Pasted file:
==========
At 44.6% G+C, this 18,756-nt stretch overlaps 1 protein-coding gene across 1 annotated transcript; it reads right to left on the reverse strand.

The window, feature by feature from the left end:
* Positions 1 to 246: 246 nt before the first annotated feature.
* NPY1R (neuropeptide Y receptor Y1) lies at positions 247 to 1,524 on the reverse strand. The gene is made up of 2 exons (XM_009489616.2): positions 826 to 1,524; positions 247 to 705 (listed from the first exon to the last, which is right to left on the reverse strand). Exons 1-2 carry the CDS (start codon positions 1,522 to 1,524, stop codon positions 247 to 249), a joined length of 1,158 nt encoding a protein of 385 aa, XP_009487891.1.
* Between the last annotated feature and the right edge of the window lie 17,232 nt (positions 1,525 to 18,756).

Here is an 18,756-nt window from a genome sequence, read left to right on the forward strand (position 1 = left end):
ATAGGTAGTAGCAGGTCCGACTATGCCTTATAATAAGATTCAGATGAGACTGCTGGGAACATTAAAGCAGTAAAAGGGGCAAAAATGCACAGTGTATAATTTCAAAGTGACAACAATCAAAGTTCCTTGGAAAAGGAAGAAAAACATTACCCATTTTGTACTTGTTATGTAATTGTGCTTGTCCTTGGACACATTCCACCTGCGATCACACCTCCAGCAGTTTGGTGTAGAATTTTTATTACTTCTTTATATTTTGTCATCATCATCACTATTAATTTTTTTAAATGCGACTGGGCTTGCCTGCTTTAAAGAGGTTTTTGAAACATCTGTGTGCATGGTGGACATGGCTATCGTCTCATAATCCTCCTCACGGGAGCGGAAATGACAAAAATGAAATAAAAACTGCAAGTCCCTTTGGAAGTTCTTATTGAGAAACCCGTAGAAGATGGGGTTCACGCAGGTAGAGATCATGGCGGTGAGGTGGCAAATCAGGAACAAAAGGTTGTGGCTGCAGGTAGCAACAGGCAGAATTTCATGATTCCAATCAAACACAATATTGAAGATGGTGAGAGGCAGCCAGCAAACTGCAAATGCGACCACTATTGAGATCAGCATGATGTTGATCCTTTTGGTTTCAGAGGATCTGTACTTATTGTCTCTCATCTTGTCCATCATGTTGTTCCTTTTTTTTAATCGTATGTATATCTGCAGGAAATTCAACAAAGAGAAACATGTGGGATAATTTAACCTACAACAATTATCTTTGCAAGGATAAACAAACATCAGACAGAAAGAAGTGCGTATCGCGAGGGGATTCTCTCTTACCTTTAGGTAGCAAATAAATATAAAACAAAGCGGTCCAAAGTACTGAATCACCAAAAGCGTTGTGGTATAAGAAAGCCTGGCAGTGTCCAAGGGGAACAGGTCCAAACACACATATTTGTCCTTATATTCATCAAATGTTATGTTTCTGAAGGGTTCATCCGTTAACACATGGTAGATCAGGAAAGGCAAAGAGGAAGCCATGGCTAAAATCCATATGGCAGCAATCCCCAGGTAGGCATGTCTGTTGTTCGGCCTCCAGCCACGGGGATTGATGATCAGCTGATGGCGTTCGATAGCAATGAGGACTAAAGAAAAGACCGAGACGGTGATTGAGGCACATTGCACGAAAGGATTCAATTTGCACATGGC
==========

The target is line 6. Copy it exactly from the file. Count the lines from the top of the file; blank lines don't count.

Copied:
Here is an 18,756-nt window from a genome sequence, read left to right on the forward strand (position 1 = left end):